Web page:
18:33 GMT +315 November 2019
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    The immense black hole at the center of the galaxy NGC 1600 appears to be 17 billion times the mass of the sun. This computer-simulated view shows a supermassive black hole at a galaxy's core.

    'Filling in the Blanks': Image of Black Hole No Longer Light Years Away

    © NASA . ESA, and D. Coe, J. Anderson, and R. van der Marel
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    A black hole at the center of our galaxy - the Milky Way - is 25,000 light years away. To see it, you'd need a telescope the size of the Earth. That's never going to happen, is it? Well, until recently, you were more likely to get a better understand of what it actually looks like by watching "Interstellar"...

    A team of astrophysicists and computer scientists are busy piecing together the first real picture of what an actual black hole looks like, thanks to a new algorithm.

    "If you had a telescope the size of the Earth you could take an image of the black hole, but we only have lots of different pieces of images taken from different telescopes — so you have to fill in the blanks," Katie Bouman told Sputnik.

    Bouman, a graduate from Massachusetts Institute of Technology (MIT) and a team of computer scientists from MIT's Computer Science and Artificial Intelligence Laboratory, the MIT Haystack Observatory and the Harvard Smithsonian Center for Astrophysics have created a new computer algorithm to help build a picture of the black hole. 

    ​"There are two parts to this equation: one, finding an image that fits the data from the telescope, and two, what we expect the images to look like," Bouman explains.

    "A big part is trying to create an algorithm, so an image looks like an image and fits the data well. So you basically plug in data of what images in our universe should look like."

    Currently, a group of telescopes run by the Event Horizon Telescope project are processing images simultaneously from telescopes positioned all around our planet.

    Using a method called Very Long Baseline Interferometry (VLBI), scientists and astronomers will sort out all the garbled images to make a coherent picture of the black hole.

    "Basically, we incorporated what the images looked like into an algorithm. We took images from everywhere, including cell phones and cropped them up into a bunch of little pieces to puzzle together… The algorithm then created an image using these pieces, using corrupt data from the telescopes. It's about injecting what images look like and what image data the telescopes have," Bouman told Sputnik.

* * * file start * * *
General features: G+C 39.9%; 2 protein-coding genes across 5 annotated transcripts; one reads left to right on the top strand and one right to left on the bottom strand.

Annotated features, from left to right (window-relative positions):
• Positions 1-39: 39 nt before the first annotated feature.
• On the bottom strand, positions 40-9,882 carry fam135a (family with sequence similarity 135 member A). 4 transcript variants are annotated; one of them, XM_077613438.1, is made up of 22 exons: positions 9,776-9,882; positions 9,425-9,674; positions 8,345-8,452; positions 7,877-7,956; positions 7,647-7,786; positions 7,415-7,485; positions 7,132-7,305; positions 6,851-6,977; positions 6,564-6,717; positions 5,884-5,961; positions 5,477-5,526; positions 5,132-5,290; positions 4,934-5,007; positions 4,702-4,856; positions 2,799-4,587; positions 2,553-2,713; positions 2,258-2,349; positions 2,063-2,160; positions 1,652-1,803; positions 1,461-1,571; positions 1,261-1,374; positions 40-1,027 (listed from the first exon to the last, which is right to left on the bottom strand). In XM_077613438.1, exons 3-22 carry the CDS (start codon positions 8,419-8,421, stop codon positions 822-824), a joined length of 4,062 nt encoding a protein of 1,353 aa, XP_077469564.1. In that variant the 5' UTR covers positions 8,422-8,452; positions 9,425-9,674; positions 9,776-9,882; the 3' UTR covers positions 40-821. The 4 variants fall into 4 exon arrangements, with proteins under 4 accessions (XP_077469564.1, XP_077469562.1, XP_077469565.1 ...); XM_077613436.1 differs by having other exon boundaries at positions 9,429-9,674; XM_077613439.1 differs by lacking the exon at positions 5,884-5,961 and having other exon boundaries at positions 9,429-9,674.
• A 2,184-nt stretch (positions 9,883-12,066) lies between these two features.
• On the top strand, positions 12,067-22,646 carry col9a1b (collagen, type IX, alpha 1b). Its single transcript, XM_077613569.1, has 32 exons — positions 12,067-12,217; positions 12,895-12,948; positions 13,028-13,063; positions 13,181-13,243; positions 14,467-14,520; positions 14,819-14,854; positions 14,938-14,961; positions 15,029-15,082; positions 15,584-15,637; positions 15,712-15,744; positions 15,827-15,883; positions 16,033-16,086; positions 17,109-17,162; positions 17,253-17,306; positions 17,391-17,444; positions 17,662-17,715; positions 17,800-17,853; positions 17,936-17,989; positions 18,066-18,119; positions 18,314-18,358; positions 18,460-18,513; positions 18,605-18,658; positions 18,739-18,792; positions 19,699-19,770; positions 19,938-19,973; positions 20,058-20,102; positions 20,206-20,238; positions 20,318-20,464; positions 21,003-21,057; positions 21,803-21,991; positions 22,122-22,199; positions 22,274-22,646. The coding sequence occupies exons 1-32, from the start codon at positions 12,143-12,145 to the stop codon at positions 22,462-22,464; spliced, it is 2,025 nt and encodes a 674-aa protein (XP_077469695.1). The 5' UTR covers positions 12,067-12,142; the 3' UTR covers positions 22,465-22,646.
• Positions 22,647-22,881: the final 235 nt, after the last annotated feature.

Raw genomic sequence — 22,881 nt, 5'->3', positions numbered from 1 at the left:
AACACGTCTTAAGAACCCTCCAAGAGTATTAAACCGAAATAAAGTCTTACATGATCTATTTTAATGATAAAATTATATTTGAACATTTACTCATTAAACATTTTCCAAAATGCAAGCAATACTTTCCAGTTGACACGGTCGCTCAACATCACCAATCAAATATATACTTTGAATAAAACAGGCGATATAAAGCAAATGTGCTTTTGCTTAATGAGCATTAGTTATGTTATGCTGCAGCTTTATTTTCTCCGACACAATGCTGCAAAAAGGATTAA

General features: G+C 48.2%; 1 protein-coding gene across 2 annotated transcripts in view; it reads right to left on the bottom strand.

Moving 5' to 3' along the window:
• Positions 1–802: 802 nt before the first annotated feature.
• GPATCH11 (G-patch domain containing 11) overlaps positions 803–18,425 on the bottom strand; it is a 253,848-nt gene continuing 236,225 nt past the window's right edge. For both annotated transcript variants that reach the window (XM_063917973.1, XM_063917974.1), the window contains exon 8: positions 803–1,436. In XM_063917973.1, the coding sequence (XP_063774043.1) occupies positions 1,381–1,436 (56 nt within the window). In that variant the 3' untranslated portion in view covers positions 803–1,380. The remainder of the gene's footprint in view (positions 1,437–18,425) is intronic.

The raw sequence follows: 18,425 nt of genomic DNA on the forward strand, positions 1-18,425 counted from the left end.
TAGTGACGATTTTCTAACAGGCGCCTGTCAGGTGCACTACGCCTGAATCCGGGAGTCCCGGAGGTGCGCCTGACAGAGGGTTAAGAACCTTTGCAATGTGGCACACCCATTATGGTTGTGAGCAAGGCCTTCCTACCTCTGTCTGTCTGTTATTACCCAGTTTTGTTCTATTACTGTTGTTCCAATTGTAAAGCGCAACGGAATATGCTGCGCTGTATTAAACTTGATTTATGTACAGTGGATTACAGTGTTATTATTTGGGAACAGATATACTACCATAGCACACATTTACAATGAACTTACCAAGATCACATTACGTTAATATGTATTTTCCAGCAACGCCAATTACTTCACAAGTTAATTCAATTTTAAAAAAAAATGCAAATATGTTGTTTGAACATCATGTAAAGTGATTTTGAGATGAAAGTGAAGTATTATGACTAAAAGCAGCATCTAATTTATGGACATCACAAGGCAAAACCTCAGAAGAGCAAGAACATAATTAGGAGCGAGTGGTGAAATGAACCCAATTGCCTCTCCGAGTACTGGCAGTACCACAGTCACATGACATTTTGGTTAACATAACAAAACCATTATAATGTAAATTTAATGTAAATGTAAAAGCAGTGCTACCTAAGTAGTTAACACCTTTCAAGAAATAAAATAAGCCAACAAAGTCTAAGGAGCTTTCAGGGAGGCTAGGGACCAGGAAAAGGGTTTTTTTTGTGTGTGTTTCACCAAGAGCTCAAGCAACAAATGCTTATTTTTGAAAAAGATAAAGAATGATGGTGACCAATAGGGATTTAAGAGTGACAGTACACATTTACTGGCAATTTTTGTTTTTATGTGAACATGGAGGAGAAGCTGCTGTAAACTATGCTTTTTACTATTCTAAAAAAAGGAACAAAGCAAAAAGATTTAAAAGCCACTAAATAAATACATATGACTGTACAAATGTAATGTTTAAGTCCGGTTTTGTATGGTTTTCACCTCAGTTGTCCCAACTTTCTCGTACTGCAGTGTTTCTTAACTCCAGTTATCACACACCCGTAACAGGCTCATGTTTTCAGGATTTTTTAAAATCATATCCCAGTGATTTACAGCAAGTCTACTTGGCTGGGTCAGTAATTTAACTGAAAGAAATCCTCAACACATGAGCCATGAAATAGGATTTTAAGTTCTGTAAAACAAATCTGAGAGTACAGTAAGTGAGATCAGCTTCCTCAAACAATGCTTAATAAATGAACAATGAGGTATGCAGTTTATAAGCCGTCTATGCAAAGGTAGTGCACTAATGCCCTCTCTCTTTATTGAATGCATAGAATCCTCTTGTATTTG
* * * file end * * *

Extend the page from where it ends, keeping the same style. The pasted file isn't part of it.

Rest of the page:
The algorithm is called Continuous High-Resolution Image Reconstruction (CHIRP) and will collate all the images from radio telescopes around the Earth. An image will be created by cleaning all the data of noise and interference. 

    "Once we understand how the data is collected, including the garbled images, we can account for any errors in the algorithm and create an accurate image."

    Bouman, who says she is finding the project "exciting" wants to help unite the world of computer science and astrophysics. She has created a website to encourage more scientists to get involved.

    "Billions of dollars go into improving the telescopes and equipment — while there is not much emphasis on the algorithm. One thing I've been trying to do for the computer science community is to encourage more cross-fertilization."

    The scientists will collect the data from the Event Horizon Telescope and hope that by 2017 they'll be able to create the first real picture of a black hole.

    "We'll have terabytes and terabytes of data from every telescope site transmitting to a common location and reduced down — and we'll try to image that.

    "So in the next year, we should have our image of the black hole," Bouman told Sputnik.

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    Tags:
    supermassive black hole, algorithms, black hole, image, picture, universe, telescope, computer, science, space, Massachusetts Institute of Technology (MIT), Harvard University, Massachusetts, United States, United Kingdom, Space
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